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Statistics on PA residency advantages??

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Has anyone located statistics on salary differences between PA's who did a residency vs. those who haven't? I would like to write a my next blog post on this topic but I am having trouble finding information. Any help is welcomed.. even if you just list the advantages/disadvantages you experienced/observed with a residency. Thanks!!!!

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Has anyone located statistics on salary differences between PA's who did a residency vs. those who haven't? I would like to write a my next blog post on this topic but I am having trouble finding information. Any help is welcomed.. even if you just list the advantages/disadvantages you experienced/observed with a residency. Thanks!!!!

 

You will (likely) make more your first year out of residency than what you would have made your first year out of PA school but that comes at the opportunity cost of making less in residency. I know PAs that worked for a year out of school @~90k a year and are now making 120k a year in their second year of practice. Residency PAs make ~60k a year and then go straight into 100k+ after residency.

 

Doing a residency will teach you a lot but the financial incentive is weak/nonexistent

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Doing a residency will teach you a lot but the financial incentive is weak/nonexistent

 

That's a common misconception stated by people that haven't actually done one.  It may also be perpetrated by the likelihood that most folks are offered a position where they trained, in which case they are generally facing more rigid pay scales and lower salaries due to working in big systems at more desirable locations.  

 

It's really all about how the residency grad capitalizes on that experience to get the job and salary they want.  My counterparts all stayed within the system and were started further in the pay scale than a new hire(essentially given credit for 1.5x experience) plus given a large sign-on bonus. Even with that, the numbers are still in the negative.  On the other hand, I interviewed at a number of places and was offered 1) jobs that would normally require 3+ years of experience to get an interview, 2) better scope of practice, and 3) considerably better salary/benefit packages.  Any lost income is more than a wash..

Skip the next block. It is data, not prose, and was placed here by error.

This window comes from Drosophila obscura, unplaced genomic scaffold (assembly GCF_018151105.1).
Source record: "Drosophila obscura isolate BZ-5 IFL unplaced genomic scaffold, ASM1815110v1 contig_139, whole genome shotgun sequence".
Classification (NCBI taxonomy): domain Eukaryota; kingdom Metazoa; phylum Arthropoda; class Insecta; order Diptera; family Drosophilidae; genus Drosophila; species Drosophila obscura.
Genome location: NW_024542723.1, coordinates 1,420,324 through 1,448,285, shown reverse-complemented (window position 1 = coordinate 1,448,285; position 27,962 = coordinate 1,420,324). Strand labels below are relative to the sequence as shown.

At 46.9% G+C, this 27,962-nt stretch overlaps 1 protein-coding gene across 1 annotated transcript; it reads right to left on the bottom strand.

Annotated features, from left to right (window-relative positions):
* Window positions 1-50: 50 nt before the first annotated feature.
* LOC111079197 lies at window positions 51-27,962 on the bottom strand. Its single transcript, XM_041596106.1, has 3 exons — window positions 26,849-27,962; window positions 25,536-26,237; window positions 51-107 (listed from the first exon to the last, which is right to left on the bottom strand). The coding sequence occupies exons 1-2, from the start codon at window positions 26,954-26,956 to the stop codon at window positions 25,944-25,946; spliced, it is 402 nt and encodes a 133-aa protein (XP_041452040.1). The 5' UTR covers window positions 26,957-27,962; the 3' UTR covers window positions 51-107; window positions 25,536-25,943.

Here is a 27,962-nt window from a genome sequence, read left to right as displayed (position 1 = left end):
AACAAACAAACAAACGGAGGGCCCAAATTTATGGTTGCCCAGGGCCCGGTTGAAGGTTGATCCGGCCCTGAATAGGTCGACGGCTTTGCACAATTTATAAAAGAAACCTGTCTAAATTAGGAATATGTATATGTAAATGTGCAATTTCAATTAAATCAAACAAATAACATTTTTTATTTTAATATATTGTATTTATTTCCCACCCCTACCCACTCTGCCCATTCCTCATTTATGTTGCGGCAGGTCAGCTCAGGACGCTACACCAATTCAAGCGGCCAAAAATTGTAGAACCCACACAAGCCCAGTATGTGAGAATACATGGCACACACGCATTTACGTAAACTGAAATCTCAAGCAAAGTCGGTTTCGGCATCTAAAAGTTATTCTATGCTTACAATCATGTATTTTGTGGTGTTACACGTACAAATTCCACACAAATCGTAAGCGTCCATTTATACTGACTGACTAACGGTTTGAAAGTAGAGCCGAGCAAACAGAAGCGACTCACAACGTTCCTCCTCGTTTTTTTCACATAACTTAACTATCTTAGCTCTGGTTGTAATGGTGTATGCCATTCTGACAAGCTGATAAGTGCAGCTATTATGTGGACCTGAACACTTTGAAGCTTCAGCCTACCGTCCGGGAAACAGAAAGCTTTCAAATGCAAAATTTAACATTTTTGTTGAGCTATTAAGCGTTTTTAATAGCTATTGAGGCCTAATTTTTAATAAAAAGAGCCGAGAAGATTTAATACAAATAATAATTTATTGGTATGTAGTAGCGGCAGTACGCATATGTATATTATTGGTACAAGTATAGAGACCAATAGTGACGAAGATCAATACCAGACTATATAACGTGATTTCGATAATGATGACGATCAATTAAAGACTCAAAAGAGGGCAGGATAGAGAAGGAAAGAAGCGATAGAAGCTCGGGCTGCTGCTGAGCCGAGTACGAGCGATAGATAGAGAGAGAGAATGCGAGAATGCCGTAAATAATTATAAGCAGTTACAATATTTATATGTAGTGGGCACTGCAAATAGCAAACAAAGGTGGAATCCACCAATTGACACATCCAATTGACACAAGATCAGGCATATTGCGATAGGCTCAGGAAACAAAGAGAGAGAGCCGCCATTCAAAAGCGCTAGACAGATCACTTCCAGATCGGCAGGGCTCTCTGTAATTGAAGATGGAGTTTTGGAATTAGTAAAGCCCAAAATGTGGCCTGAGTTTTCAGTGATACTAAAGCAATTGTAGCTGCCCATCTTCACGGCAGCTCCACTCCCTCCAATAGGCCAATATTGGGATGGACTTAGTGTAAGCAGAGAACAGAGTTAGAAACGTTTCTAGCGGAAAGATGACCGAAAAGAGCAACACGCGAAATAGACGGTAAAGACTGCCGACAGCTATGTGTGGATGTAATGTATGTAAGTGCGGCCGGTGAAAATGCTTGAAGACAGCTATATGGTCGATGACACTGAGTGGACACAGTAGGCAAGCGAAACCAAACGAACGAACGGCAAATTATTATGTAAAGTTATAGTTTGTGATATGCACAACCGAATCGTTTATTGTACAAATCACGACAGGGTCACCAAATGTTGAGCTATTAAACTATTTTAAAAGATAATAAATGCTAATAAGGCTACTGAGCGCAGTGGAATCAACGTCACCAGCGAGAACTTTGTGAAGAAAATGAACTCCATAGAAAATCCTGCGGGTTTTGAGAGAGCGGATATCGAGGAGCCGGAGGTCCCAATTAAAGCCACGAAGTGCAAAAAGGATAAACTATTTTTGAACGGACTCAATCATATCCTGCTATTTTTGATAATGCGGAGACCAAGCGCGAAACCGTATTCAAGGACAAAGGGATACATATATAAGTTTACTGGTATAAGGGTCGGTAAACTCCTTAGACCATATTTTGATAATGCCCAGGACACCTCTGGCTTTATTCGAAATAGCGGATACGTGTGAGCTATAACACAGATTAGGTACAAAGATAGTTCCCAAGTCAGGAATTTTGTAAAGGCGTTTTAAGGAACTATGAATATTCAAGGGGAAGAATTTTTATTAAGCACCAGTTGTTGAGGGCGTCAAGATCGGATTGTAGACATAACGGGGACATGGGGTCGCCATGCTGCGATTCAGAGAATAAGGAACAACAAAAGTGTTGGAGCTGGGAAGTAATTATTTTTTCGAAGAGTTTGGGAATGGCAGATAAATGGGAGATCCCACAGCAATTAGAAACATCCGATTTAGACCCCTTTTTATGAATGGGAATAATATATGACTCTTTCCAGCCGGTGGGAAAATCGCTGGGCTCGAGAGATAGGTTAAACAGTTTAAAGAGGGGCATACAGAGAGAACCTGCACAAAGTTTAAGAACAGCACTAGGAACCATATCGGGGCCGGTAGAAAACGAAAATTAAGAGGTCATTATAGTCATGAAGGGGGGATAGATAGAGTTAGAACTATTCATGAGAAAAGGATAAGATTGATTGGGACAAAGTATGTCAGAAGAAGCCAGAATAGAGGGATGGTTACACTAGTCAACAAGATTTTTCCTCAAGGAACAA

I do think it's important to obtain this type of data but we should do so keeping in mind that it's reductive to think about this topic solely in terms of salary differences.  The education itself is priceless and there is a lot of worth to being confident in your practice and knowing you are doing right by the patient.  It's possible to make very high salaries even as a new grad in the right places so I would not recommend doing postgrad training if the only incentive is a potentially higher salary.

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Do you mind sharing how much the "considerably better" package was?

 


"3) considerably better salary/benefit packages."
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I don't think it's only a about money , but position, autonomy, and choices that open up after doing a residency that play an obvious role in security and comfort

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know any unemployed residency grads or residency grads in any field making less than 100k/yr? I don't.

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*sigh* those that question the benefits of a residency obviously have never worked in an ER.

 

Hospital admin: "oh yeah, let's credential new grad PAs to see every acuity patient, do all procedures, and let's pay them $120k."

 

It's funny because this is the expectation of every new grad wanting to work in EM. And the turnover rate is high when they realize they will be stuck in fast track the rest of their life.

 

Doing a well established residency provides you with all the tools to become a great EM PA. Just ask the residency trained PA in my area who works two-24 hour shift a week at a low volume ER for $80/hr. They wouldn't even look at anyone unless they had 10-15yrs + of EM experience or a residency grad.

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I'm not a residency grad(there were no residencies when i graduated or i would have done one) and it took me 18 yrs to start landing quality solo rural jobs after 10 prior years as a medic and er tech.

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*sigh* those that question the benefits of a residency obviously have never worked in an ER.

 

Hospital admin: "oh yeah, let's credential new grad PAs to see every acuity patient, do all procedures, and let's pay them $120k."

 

It's funny because this is the expectation of every new grad wanting to work in EM. And the turnover rate is high when they realize they will be stuck in fast track the rest of their life.

 

Doing a well established residency provides you with all the tools to become a great EM PA. Just ask the residency trained PA in my area who works two-24 hour shift a week at a low volume ER for $80/hr. They wouldn't even look at anyone unless they had 10-15yrs + of EM experience or a residency grad.

Thanks for the great response. This is something I didn't think of and ERs have to be the best example of that. 

 

However, aren't the first few years of a PA's career essentially a residency minus terrible pay? We all have to learn the clinical/bedside aspects of medicine at some point, why not learn while being paid to do so?

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Thanks for the great response. This is something I didn't think of and ERs have to be the best example of that.

 

However, aren't the first few years of a PA's career essentially a residency minus terrible pay? We all have to learn the clinical/bedside aspects of medicine at some point, why not learn while being paid to do so?